The town of Blenheim, New Yorkmarker has the longest single-span covered bridge in the world ( ), built in 1855. The bridge crosses the Schoharie Creekmarker in the northern Catskills. It is one of only six "double-barreled" covered bridges in North America; that is, a bridge with two traffic lanes separated by a supporting truss. There are other double-barreled bridges in Vermont (2), Ohio (1), Indiana (1), and West Virginia (1).

Covered bridges are generally considered old-fashioned and appeal to tourists, but the enclosure acts as weather protection over the working part of the structure. A bridge built entirely out of wood, without any protective coating, may last 10 to 15 years. Builders discovered that if the bridge's underpinnings were protected with a roof, the bridge could stand for 70 or even 80 years. The existing covered bridges have been renovated using concrete footings and steel trusses to hold additional weight and to replace the original support timbers. Some covered bridges, such as the ones in Newton Falls, Ohiomarker and Elizabethton, Tennesseemarker, also feature an integrated covered walkway.

Covered bridges in Asia

Dong Minority Bridge, Chenyang, Guizhou, China


In Asia, covered bridges are most prevalent in Chinamarker, where they are called lángqiáo (廊桥). There are many covered bridges, called "wind and rain bridges" in the Chinese province of Guizhoumarker. These were traditionally built by the Dong minority people. There are also many covered bridges in the Fujianmarker province of southern China.

Taishun County, in southern Zhejiangmarker province near the border of Fujianmarker, has more than 900 covered bridges, many of them hundreds of years old, as well as a covered bridge museum. There are also a number in nearby Qingyuan Countymarker, as well as in Shouning County, in northern Fujian province.

There is a well known covered bridge in Hoi Anmarker, Vietnammarker (in the Quang Nam Provincemarker of Vietnam's South Central Coast), called Chùa Cầu—the Japanese Bridge.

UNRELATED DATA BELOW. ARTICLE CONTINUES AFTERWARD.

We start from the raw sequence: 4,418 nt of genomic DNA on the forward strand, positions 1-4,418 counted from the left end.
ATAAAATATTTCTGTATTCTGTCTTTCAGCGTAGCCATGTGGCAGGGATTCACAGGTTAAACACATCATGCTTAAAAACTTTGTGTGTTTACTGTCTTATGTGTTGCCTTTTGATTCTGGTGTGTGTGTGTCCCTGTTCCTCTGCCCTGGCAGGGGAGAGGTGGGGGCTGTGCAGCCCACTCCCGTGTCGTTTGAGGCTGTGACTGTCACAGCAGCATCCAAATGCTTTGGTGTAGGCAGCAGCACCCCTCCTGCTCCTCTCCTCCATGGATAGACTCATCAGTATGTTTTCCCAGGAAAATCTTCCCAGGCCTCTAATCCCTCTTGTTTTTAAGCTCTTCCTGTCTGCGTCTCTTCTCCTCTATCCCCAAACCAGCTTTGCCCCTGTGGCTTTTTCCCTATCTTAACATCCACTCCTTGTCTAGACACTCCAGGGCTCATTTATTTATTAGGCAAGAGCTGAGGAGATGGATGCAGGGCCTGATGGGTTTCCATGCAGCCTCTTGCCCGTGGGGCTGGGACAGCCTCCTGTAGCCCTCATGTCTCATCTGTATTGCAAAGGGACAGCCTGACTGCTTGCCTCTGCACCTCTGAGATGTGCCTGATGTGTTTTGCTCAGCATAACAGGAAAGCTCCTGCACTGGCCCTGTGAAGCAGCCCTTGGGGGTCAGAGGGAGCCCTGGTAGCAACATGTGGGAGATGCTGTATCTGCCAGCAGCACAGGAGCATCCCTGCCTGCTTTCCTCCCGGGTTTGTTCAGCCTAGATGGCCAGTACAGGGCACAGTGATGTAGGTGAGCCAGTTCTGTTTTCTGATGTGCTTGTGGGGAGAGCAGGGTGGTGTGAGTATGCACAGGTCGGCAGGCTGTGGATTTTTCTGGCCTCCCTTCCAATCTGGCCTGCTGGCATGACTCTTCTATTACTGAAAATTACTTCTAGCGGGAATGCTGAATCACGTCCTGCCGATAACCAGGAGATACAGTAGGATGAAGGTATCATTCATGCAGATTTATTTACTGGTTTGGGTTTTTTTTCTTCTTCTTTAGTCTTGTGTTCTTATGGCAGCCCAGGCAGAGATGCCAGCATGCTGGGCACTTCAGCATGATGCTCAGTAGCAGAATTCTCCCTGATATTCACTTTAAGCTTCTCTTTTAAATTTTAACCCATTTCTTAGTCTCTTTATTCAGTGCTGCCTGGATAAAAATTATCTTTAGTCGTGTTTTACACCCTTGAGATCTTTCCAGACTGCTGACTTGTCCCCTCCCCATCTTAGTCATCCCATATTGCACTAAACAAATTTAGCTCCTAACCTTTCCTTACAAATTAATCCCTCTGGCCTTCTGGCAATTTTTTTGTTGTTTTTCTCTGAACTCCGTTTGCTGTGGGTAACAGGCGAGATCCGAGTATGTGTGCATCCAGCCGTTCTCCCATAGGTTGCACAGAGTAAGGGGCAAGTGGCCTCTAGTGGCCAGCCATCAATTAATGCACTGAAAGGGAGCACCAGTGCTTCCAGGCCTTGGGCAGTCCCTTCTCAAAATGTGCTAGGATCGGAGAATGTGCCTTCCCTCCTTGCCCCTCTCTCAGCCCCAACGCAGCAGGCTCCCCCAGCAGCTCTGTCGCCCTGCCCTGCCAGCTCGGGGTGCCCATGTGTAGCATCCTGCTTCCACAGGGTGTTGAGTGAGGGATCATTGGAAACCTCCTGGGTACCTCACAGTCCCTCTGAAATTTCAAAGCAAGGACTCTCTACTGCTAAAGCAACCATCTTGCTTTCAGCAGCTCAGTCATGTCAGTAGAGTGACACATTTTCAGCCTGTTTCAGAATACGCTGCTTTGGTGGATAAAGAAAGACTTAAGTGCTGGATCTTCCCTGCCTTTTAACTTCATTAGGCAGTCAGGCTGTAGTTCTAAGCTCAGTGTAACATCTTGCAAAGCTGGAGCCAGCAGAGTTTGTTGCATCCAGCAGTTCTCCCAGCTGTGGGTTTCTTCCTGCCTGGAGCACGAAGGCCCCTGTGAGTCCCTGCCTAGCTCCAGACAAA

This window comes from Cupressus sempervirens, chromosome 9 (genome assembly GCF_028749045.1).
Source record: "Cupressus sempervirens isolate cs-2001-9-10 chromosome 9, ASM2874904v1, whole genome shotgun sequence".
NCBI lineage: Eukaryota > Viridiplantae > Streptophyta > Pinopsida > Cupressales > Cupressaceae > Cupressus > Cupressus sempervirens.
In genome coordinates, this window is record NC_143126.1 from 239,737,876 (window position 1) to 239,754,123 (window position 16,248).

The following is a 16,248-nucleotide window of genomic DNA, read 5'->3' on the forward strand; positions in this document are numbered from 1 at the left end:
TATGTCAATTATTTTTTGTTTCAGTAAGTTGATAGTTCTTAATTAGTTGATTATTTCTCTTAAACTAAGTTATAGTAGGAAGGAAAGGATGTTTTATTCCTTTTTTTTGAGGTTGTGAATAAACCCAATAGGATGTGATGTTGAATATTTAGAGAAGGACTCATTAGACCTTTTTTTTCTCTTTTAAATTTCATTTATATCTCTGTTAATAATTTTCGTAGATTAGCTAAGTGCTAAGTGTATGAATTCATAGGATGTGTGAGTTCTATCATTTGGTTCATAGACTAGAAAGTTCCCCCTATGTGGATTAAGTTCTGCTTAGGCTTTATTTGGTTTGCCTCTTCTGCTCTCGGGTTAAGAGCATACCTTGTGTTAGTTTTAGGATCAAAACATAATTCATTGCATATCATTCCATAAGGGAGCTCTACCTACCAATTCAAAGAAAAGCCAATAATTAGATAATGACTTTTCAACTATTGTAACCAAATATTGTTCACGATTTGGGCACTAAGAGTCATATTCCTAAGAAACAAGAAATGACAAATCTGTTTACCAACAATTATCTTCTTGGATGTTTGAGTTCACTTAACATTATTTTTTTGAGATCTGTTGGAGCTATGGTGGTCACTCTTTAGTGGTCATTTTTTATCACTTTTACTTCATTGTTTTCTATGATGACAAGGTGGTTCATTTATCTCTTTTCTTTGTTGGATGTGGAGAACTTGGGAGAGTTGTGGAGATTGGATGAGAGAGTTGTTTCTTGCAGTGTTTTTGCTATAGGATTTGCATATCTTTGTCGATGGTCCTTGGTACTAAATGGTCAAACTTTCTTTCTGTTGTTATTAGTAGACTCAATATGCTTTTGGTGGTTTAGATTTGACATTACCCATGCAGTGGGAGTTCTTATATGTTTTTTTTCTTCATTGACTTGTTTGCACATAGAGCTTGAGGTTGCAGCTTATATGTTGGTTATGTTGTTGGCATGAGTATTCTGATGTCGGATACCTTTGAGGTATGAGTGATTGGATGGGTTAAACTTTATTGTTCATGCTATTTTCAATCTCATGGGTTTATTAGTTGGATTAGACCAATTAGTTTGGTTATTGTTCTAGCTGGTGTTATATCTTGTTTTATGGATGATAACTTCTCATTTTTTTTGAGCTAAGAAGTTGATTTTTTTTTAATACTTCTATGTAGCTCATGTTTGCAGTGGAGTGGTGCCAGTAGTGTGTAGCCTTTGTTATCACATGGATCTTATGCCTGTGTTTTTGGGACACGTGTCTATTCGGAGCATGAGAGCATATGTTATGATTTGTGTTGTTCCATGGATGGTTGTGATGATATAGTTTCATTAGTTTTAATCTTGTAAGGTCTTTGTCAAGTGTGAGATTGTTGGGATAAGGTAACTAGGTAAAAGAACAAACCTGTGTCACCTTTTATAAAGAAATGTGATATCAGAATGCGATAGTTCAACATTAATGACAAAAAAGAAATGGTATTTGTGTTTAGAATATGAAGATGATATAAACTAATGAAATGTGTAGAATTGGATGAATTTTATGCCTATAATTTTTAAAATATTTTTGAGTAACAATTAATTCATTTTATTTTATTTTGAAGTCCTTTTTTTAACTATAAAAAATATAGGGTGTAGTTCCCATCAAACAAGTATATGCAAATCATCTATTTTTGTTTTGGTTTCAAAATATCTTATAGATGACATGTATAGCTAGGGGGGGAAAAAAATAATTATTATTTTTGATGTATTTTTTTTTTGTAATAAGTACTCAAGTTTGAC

Modern covered bridges



Modern covered bridges are usually for pedestrians, for example to walk from one part of an office building to another part, to cross railway tracks at a station, or in a shopping center on an elevated level, crossing a road. See also skyway.

Glass-walled covered bridges are rather common at American airports, and some of those bridges can be found at John F. Kennedy Airportmarker in New York Citymarker.

Also, some highway bridges, such as the George Washington Bridgemarker, have lower decks for additional capacity, and those decks, while generally open on the sides, can be enclosed with plastic from time to time during construction, thus rendering the lower decks as partially covered bridges.

The Bloor-Danforth subway in Torontomarker,Ontariomarker, crosses the Rosedale Ravine on a covered bridge made of concrete.

Covered bridges in fiction

North American covered bridges received much recognition as a result of the success of the novel, The Bridges of Madison County written by Robert James Waller and made into a Hollywoodmarker motion picture starring Meryl Streep and Clint Eastwood.

The fictional rural town portrayed in the 1988 film Beetlejuice features a covered bridge. It provides the early scene in which the protagonists (played by Alec Baldwin and Geena Davis) are killed when their car crashes through the wall of the bridge and plunges into the river below.

A covered bridge is featured in the 1999 film Sleepy Hollow in a scene depicting an encounter between main character Ichabod Crane (played by Johnny Depp) and the main villain, The Headless Horseman (played by Ray Park).

See also

Lists of extant historic covered bridges by U.S. state


References

  1. Covered Bridge Society of Oregon
  2. Fujian Bridges!
  3. Museum of Ancient Bridges, Taishun County
  4. langqiao.net
  5. A History of Subways on Bloor and Queen Streets


External links